UBC Theses and Dissertations

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UBC Theses and Dissertations

Tourists' visual perceptions of forests and forest management in Vancouver Island and Tasmania Hilsendager, Kyle W.


In the past, forested areas have been used primarily for timber production. However, the recent growth of nature-based tourism has given monetary value to the recreation and scenic characteristics associated the forests in many places. This can lead to conflicts between forestry and tourism raising questions relating to the management of these two industries. What impact does forestry have on the perception of tourists in region’s that promote natural landscapes? Are certain tourist segments affected differently by the impacts of forestry in regions that market natural landscapes? How can forests be managed to ensure that tourism values are not compromised by other forest interests? To gain a better perspective of tourism and forestry related conflicts this investigation utilized a comparative case study method. The case study locations selected include Vancouver Island, Canada and Tasmania, Australia. At each destination visitors were surveyed at three types of attractions to understand differences in forestry perceptions between user groups. Forestry and tourism professionals from both regions were also interviewed. Vancouver Island and Tasmania were chosen because of the important role that both forestry and nature-based tourism play in shaping the economies of both places. Despite these similarities, differences exist in the way these two industries are managed. These differences were important for providing insight into management strategies that could be used to address these conflicts. Results suggest that forestry impacts have the potential to negatively impact upon visitor perceptions. However, this seems partly dependent upon the type of impact observed, as differences were noted between harvested areas, tree plantations, logging trucks and saw/pulp mills. Results from the different sample groups were compared to learn whether or not differences exist in the way that tourist user groups are affected by exposure to forestry impacts. Findings provided a limited amount of evidence to support this. Through the analysis of the semi-structured interviews a set of recommendations were developed to help assist forestry and tourism managers who may be dealing with similar land use conflicts. These recommendations would be useful for land managers in other jurisdictions where similar conflicts between forestry and tourism exist.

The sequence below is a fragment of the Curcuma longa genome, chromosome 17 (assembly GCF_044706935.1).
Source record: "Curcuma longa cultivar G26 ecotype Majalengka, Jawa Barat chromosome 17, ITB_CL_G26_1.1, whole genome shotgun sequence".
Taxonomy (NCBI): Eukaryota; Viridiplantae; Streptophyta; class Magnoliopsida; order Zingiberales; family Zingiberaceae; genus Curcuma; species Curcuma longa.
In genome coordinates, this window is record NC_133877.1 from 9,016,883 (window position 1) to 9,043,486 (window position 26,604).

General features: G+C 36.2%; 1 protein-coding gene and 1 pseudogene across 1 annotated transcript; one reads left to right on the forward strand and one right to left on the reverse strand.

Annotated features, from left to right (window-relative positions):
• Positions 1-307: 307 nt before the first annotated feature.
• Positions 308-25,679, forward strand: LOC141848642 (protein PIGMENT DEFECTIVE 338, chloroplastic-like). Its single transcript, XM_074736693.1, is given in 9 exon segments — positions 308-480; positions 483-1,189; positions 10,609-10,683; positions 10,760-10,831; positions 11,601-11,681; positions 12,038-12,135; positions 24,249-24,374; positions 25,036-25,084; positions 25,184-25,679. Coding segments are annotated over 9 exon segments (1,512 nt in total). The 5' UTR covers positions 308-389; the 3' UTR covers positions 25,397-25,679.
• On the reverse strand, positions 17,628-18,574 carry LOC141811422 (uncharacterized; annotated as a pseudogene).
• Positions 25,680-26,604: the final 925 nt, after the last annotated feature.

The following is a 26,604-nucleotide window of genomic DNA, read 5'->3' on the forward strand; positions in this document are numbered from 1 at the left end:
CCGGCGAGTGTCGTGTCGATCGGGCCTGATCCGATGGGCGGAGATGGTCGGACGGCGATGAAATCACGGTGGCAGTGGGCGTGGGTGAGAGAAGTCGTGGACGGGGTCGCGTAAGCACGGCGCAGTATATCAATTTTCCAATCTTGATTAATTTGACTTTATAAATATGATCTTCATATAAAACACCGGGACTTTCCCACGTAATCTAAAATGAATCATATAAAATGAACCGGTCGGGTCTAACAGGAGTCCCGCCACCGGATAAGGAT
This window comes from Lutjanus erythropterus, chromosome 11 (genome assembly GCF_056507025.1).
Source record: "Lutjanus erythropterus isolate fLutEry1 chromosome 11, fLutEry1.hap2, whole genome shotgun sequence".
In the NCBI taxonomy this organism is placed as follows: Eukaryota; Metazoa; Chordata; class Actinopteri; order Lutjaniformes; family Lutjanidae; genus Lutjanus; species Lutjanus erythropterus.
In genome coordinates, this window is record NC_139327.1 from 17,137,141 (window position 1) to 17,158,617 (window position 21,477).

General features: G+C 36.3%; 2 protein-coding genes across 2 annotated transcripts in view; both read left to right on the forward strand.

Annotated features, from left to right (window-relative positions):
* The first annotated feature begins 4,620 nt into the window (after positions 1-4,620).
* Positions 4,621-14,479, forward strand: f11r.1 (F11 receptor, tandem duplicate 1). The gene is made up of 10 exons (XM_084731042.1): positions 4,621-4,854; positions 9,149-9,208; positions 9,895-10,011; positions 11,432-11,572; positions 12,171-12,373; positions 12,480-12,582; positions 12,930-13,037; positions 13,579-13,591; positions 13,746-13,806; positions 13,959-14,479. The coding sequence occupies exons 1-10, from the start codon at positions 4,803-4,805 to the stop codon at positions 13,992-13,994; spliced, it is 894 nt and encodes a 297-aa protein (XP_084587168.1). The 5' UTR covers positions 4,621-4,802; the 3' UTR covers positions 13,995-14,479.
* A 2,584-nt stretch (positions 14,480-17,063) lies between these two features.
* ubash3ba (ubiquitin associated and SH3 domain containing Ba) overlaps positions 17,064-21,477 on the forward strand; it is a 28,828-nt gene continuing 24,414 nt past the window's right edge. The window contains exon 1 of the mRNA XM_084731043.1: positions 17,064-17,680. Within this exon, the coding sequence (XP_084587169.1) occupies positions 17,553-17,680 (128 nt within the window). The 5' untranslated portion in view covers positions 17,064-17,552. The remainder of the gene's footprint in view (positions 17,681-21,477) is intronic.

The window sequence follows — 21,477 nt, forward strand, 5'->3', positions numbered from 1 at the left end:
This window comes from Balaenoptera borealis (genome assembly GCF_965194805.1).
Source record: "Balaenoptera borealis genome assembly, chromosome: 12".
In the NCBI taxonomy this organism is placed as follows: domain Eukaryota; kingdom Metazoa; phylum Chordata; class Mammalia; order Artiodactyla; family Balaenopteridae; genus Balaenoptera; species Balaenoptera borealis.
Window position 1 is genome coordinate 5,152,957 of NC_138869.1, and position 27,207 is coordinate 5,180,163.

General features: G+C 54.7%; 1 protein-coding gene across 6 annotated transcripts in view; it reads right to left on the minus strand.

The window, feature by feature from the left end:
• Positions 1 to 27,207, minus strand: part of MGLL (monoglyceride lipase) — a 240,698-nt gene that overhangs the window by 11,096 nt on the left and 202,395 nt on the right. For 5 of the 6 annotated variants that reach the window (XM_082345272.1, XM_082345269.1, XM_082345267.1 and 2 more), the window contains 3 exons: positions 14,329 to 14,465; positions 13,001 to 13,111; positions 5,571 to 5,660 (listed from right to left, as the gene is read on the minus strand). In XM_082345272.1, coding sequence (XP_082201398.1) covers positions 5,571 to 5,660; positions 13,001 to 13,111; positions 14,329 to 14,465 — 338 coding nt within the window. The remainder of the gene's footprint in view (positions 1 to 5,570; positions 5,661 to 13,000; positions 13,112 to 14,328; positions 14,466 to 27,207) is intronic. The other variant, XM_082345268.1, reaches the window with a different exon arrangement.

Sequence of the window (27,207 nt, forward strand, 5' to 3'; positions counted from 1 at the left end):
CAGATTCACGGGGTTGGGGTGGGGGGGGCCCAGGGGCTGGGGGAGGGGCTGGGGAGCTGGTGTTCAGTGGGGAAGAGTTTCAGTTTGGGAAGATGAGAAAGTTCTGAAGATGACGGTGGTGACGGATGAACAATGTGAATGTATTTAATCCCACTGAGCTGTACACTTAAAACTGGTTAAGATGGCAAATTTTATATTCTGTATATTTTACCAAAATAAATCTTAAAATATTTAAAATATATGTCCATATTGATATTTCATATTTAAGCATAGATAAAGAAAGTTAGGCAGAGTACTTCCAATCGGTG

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Attribution-NonCommercial-NoDerivs 2.5 Canada